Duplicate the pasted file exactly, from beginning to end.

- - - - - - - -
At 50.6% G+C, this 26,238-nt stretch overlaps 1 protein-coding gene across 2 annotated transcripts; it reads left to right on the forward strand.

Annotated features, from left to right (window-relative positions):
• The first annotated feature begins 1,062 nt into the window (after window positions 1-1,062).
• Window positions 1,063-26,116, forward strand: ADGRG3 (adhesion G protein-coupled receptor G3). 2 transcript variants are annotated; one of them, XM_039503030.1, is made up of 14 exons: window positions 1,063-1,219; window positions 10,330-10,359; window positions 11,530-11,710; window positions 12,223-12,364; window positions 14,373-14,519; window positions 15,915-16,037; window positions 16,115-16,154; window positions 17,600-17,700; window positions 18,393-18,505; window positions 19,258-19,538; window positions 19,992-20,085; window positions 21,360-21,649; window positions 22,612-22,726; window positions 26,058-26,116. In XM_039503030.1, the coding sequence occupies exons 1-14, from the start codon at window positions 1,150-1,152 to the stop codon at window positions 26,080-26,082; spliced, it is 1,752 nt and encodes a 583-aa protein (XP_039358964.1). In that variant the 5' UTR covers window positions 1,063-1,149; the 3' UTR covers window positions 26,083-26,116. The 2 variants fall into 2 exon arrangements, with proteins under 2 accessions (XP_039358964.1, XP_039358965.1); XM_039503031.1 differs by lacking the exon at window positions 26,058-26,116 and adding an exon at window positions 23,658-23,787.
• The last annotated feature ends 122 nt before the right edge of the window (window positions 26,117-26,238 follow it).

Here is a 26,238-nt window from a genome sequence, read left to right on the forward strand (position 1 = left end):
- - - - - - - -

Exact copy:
At 50.6% G+C, this 26,238-nt stretch overlaps 1 protein-coding gene across 2 annotated transcripts; it reads left to right on the forward strand.

Annotated features, from left to right (window-relative positions):
• The first annotated feature begins 1,062 nt into the window (after window positions 1-1,062).
• Window positions 1,063-26,116, forward strand: ADGRG3 (adhesion G protein-coupled receptor G3). 2 transcript variants are annotated; one of them, XM_039503030.1, is made up of 14 exons: window positions 1,063-1,219; window positions 10,330-10,359; window positions 11,530-11,710; window positions 12,223-12,364; window positions 14,373-14,519; window positions 15,915-16,037; window positions 16,115-16,154; window positions 17,600-17,700; window positions 18,393-18,505; window positions 19,258-19,538; window positions 19,992-20,085; window positions 21,360-21,649; window positions 22,612-22,726; window positions 26,058-26,116. In XM_039503030.1, the coding sequence occupies exons 1-14, from the start codon at window positions 1,150-1,152 to the stop codon at window positions 26,080-26,082; spliced, it is 1,752 nt and encodes a 583-aa protein (XP_039358964.1). In that variant the 5' UTR covers window positions 1,063-1,149; the 3' UTR covers window positions 26,083-26,116. The 2 variants fall into 2 exon arrangements, with proteins under 2 accessions (XP_039358964.1, XP_039358965.1); XM_039503031.1 differs by lacking the exon at window positions 26,058-26,116 and adding an exon at window positions 23,658-23,787.
• The last annotated feature ends 122 nt before the right edge of the window (window positions 26,117-26,238 follow it).

Here is a 26,238-nt window from a genome sequence, read left to right on the forward strand (position 1 = left end):